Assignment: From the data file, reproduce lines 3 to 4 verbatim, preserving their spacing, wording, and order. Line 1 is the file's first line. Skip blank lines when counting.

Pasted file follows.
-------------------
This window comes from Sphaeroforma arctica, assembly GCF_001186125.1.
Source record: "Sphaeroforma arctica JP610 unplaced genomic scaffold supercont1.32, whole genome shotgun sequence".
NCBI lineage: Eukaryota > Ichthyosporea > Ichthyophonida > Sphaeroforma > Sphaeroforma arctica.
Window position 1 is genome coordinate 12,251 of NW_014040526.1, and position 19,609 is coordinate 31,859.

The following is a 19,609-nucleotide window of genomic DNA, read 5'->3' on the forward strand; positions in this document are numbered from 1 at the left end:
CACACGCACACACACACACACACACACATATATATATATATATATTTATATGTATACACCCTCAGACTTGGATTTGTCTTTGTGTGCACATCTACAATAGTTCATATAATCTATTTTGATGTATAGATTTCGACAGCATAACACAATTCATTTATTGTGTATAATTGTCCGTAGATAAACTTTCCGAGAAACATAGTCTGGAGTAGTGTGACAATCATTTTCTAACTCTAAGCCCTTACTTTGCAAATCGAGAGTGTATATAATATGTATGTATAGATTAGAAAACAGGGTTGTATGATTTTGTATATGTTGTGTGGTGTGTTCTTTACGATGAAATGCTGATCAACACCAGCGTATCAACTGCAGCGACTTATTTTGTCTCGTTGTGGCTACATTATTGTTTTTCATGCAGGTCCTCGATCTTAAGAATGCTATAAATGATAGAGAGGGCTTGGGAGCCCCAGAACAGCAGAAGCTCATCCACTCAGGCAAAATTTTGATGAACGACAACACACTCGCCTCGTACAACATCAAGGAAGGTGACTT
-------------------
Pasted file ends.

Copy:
NCBI lineage: Eukaryota > Ichthyosporea > Ichthyophonida > Sphaeroforma > Sphaeroforma arctica.
Window position 1 is genome coordinate 12,251 of NW_014040526.1, and position 19,609 is coordinate 31,859.